applications work fine too.

    I would love to hear what you believe they should have done differently.

    Tom
     
    Tom Scales, May 18, 2007
    #9
  10. BigRog

    Journey Guest

    I'm with Tom on this one. I expected Vista to be so much trouble
    based on gloomy predictions, and everyone jumping on the negative
    bandwagon about Vista.

    Comments about the Vista production release being a beta and people
    should wait for SP1 are untrue. This isn't a beta. It's a solid
    release. See my recent favorite utitilites post. Yes, people should
    know that their apps run under Vista, but for many I believe they will
    find that all of them do.

    I use Roxio Easy Media Creatore Deluxe on Vista and it works fine. I
    disable drag-to-disk at startup because it causes problems at times.

    To me it seems that MS took it's time to have a loooong beta and RC
    test.

    Also, built into Vista are options that enable you to run without
    Glass in case those graphics API's cause apps to not work under glass.

    I bought 2 hard drives for my laptop. One of them was going to be
    dedicated to Vista, which based on the bandwagon of criticism I
    thought wouldn't be stable. My XP hard drive is sitting there unused.
    Vista, as I posted about before, is prime time for me, and I am using
    it, and I like it.

    There are only a few things that don't run on Vista. One is my old HP
    Jornada 728 handheld PC. Vista's new ActiveSync replacement doesn't
    work with devices that old. No biggie, I don't use it at all right
    now.

    I don't think MS should have done anything differently as far as
    testing and release of Vista. I do wish that they had made several
    changes to the interface, but I wasn't part of the betas adding my 2
    cents worth either.
     
    Journey, May 18, 2007
    #10
  11. BigRog

    Ben Myers Guest

    In defense of my position, let me state that the marketplace by-and-large has
    decided that Vista offers too little bang for the buck. Let me count the ways:

    1. Price of Vista itself. Why spend a minimum of $100 to fix what is not
    broken?
    2. Price of hardware added to the computer and needed to run an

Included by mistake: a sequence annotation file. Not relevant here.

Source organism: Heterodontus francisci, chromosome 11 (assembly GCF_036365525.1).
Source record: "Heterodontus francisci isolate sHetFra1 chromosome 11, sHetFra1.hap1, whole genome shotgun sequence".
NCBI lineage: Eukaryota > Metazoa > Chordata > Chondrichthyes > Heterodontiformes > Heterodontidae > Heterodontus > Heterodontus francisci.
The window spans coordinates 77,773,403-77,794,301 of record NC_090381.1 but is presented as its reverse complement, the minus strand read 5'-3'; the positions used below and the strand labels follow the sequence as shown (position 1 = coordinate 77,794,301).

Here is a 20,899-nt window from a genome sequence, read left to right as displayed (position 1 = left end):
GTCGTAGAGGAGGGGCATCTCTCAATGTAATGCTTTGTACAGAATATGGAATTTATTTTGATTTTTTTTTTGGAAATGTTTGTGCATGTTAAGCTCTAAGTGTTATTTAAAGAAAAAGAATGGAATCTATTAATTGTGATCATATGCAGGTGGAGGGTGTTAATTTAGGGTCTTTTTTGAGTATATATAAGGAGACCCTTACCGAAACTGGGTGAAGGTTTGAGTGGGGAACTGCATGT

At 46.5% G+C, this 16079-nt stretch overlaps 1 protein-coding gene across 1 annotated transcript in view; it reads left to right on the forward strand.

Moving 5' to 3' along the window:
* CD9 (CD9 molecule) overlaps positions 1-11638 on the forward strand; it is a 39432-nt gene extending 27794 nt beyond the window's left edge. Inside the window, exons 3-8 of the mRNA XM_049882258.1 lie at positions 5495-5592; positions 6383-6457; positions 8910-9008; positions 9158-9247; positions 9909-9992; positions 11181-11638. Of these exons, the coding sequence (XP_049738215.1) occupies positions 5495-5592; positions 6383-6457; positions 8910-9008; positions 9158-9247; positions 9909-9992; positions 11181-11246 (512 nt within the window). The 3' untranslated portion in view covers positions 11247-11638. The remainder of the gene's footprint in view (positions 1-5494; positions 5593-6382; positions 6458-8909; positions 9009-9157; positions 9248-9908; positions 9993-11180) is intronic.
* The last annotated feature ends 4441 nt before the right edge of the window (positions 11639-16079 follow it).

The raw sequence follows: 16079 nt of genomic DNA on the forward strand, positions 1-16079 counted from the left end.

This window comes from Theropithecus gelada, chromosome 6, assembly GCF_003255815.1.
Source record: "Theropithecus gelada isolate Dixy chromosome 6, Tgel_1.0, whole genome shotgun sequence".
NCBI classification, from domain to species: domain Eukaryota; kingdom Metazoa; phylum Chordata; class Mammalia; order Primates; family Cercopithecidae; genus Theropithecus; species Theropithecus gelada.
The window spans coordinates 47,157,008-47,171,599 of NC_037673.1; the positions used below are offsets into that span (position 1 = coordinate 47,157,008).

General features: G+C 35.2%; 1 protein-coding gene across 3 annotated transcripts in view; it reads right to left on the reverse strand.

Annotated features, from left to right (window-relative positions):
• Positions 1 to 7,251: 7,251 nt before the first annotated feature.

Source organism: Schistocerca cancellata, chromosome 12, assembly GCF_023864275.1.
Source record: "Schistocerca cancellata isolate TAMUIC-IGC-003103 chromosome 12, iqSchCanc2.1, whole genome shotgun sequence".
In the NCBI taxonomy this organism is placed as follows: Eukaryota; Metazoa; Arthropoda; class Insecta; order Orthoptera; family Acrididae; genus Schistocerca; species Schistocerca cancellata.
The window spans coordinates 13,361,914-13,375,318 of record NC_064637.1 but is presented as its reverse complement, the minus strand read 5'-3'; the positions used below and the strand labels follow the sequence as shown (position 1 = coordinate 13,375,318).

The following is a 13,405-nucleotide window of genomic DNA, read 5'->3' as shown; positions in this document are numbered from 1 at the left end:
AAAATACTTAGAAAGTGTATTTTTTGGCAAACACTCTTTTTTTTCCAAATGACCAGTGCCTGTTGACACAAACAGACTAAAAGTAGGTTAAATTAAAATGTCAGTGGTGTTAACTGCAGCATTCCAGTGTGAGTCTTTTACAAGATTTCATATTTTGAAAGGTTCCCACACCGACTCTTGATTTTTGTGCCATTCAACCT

ever-more-bloated new version of Windows. Think memory, more memory, and a
    graphics card.
    3. Price of replacement peripheral devices to take the place of devices for
    which Vista drivers do not exist. Some of these are high quality devices with
    relatively low usage like printers and scanners. Chipsets on motherboards and
    add-in cards end up as orphans, too, when the manufacturer of the chipset has
    gone belly up or simply decides not to do anything for Vista.
    4. Price of any additional software required to replace software that will not
    run under Vista. There are some commercial retail-packaged products in this
    category, but the biggest impact is on the in-house applications written by
    financial, governmental, and other large enterprises.
    5. Absence of any truly compelling "must have" features or functions that would
    sell an operating system product.

    Microsoft has tried to make the tail wag the dog with Vista, thinking that the
    operating system will sell all by itself. The reality is that applications and
    hardware sell the operating system.

    So what next? Continued slow acceptance of Vista, as individual computer
    owners and businesses both do what is required to be able to use computers that
    run it. At some point, Microsoft will cease all support for XP, and this, too,
    will stimulate sales of new Vista-capable equipment.

    Dell made the extremely pragmatic decision to offer XP again on many of the
    models which were Vista-only since the original Vista launch date in November.

    .... Ben Myers
     
    Ben Myers, May 19, 2007
    #11
  12. BigRog

    BigRog Guest

    BigRog, May 19, 2007
    #12
  13. BigRog

    GTS Guest

    InfrRecorder is a free open source program that supports Vista. I have used
    it in Vista with no problems copying and burning CDs (and DVDs). It is not
    as good as Nero and the like and seems to have problems with advanced
    features like multi session burns, but it's basic features work fine.
    http://infrarecorder.sourceforge.net/
     
    GTS, May 20, 2007
    #13